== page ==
Watch for the lawsuit.
Yeah, yeah, I know,
I haven't blogged for a while. Since this blog only has three readers (not including its three authors), I didn't figure a hiatus would really bother anyone. If Andrew Sullivan can take off the entire month of August every year, I can take off the month of May. Especially since I'm far more entertaining and logically consistent than Sullivan (whom, you should be happy to know, I actually haven't read in quite a long time).

A few left over thoughts for a bit:
  1. The revelations regarding Deep Throat: Whatever one thinks about Nixon and his involvement in Watergate, I do have to say that Deep Throat's being revealed makes the whole episode seem far less heroic. Deep Throat wasn't some flunky deep in the bureaucracy who had learned that the President was engaged in illegal activities. No, he was a high ranking government official throwing a hissy-fit because he wasn't named head of the FBI. Had he been made head of the FBI, he never would have come forward, and Nixon would have served his full term. How heroic is that?

  2. Doctors wanting to ban knives: Given the ease with which anything can be turned into a weapon, I don't see how banning knives is going to solve anything. Yeah, you might eliminate stabbing deaths (unlikely, because when has banning anything eliminated it?), but you'll see a precipitous increase in, say, beating-deaths with tire-irons or crowbars.

    This episode raises the question: Is public health the new Commerce Clause? The Commerce Clause in the U.S. Constitution is one of its most abused provisions. Intended to prevent New Hampshire and Vermont from engaging in tariff and boycott wars, it gave the U.S. government sole control over regulating interstate commerce. It's been used to justify almost every possible regulation because somewhere, somebody's doing something that involves movement across state lines. Will public health take its place now? Will we have to endure endless regulations because of over-zealous public health officials? Remember, it was the public health department in Boston that originally filed that city's lawsuit against gun manufactureres.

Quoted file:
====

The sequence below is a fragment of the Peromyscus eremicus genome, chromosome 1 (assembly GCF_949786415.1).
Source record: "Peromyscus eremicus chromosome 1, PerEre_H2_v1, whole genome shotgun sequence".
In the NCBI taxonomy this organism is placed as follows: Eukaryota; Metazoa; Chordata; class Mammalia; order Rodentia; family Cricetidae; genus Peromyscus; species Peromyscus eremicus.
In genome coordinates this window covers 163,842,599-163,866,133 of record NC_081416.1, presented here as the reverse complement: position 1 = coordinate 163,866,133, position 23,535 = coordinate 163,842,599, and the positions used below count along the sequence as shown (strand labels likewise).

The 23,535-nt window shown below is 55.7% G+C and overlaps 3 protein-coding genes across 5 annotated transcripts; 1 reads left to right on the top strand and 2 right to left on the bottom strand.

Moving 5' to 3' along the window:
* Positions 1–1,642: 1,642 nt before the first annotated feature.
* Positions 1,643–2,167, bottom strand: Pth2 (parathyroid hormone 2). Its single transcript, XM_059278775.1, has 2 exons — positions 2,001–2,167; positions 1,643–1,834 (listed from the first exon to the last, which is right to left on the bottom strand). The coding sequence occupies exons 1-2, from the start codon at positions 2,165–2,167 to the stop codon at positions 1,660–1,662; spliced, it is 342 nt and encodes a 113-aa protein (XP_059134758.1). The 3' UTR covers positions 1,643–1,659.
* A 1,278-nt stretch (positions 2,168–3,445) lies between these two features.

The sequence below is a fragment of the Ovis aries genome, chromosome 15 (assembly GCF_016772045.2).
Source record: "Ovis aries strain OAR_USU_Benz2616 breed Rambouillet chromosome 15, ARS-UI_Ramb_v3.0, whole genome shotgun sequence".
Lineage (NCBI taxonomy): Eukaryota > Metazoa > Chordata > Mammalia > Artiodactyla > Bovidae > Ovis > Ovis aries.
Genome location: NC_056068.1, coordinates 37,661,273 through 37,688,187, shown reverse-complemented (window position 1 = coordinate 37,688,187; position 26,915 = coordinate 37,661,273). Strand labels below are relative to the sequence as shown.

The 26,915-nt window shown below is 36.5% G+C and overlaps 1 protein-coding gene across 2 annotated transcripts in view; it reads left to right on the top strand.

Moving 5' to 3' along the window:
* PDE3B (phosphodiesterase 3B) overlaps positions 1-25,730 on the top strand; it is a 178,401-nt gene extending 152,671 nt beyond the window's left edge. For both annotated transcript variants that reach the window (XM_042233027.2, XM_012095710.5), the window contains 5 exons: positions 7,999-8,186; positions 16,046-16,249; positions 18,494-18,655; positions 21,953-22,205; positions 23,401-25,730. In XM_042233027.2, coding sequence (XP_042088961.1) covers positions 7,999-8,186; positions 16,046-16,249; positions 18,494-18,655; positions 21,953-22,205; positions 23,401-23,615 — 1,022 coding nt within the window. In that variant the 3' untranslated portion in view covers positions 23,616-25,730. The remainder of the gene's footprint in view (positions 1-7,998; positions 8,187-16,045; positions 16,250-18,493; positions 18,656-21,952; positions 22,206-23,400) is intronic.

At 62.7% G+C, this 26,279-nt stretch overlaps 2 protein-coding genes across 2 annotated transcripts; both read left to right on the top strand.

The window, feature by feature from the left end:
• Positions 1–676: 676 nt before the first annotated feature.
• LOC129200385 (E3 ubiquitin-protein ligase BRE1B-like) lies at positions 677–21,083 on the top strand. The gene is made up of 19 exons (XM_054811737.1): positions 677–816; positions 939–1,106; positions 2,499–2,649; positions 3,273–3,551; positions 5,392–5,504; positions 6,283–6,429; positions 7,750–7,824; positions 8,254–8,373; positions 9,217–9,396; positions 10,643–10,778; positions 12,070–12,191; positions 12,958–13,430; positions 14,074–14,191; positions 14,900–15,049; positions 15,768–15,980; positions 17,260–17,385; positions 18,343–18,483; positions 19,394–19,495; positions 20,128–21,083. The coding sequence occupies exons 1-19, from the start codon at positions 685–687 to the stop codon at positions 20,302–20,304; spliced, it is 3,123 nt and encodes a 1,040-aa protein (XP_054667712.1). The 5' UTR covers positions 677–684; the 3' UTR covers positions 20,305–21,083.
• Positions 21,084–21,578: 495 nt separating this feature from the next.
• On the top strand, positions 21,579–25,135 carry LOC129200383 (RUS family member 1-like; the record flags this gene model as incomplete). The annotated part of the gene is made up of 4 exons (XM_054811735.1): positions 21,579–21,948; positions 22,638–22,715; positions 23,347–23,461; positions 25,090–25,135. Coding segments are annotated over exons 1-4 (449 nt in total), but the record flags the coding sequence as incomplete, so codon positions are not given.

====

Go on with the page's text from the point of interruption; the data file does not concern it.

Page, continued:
3. Rainbow parties: When did pop-culture decide that being a whore was cool? Are girls being raised with such little self-respect that they see this as a viable guide to life in high school?

  4. Star Wars ROTS: It's the best of the prequels (my favorite in the series is still The Empire Strikes Back).

    Worst moment: "Hold me, Anakin, like you did by the lake in Naboo, when there wsa nothing but our love." That, or, "You're breaking my heart," said to Darth Vader by Padme after she figures out that he's become a murderous psychopath.

    Silliest moment: James Earl Jones yelling, "Noooooooooooooooo!" after crushing everything within a five-mile radius.

    Best moment: Emperor Palpatine gleefully whipping those Senate lift-pods at Yoda.

    As to David's controversy, I side with David's wife. If the Emperor could hold his own against Yoda, he could have held it against Mace. He allowed himself to be defeated so that Anakin would come in and seal the deal in becoming a Sith. Notice how the Emperor complains of having no power left, and then unleashes holy hell on Mace once the die is cast.

  5. President Brownback: Not going to happen. First, history teaches that Senators don't become presidents, Governors do (think Dole, Kerry, Ted Kennedy vs. Bush, Carter, Reagan and Clinton). Second, he isn't even party leadership. I know he's popular in some circles, but that doesn't mean anyone has any idea who he is. However, a presidential run is something that might make him more known. Do a preliminary run in 2008 to get his name out there, then run again in a future election.

  6. The flushing of the Koran: Since I've yet to see a toilet big enough to accomodate this task, I'm guessing this isn't true. Anyway, I'd like someone to explain why it is that if the U.S. government merely looks at the Koran funny, protests in the Muslim world kill a score or so and cause tremendous property damage, but when Muslims blow up their own stuff, other Muslims don't care.
For all none of you that haven't seen Revenge of the Sith yet,
QandO has a good review.

Wednesday, June 01, 2005

Eeeh gads! Nooooooooo, indeed.